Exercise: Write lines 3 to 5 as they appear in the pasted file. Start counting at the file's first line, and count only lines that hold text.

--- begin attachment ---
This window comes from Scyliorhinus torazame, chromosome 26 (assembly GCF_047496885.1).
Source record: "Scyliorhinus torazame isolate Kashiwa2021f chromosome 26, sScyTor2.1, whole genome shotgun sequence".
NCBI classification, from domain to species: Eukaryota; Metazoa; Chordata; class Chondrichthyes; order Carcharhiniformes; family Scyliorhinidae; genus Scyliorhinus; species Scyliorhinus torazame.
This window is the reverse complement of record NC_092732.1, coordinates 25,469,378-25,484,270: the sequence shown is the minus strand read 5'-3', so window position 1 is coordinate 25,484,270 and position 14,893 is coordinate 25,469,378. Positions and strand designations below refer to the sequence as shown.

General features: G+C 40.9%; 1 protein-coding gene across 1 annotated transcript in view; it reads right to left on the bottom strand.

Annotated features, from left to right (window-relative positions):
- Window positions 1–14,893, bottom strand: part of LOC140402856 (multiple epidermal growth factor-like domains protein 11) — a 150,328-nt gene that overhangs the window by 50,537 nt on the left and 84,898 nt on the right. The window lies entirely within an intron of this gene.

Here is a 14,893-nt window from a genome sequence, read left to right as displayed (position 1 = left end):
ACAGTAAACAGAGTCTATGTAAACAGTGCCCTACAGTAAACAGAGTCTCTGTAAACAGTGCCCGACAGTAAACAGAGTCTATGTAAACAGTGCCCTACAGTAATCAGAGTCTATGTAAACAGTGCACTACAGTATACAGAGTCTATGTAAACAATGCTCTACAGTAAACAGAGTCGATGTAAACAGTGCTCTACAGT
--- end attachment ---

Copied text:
NCBI classification, from domain to species: Eukaryota; Metazoa; Chordata; class Chondrichthyes; order Carcharhiniformes; family Scyliorhinidae; genus Scyliorhinus; species Scyliorhinus torazame.
This window is the reverse complement of record NC_092732.1, coordinates 25,469,378-25,484,270: the sequence shown is the minus strand read 5'-3', so window position 1 is coordinate 25,484,270 and position 14,893 is coordinate 25,469,378. Positions and strand designations below refer to the sequence as shown.

General features: G+C 40.9%; 1 protein-coding gene across 1 annotated transcript in view; it reads right to left on the bottom strand.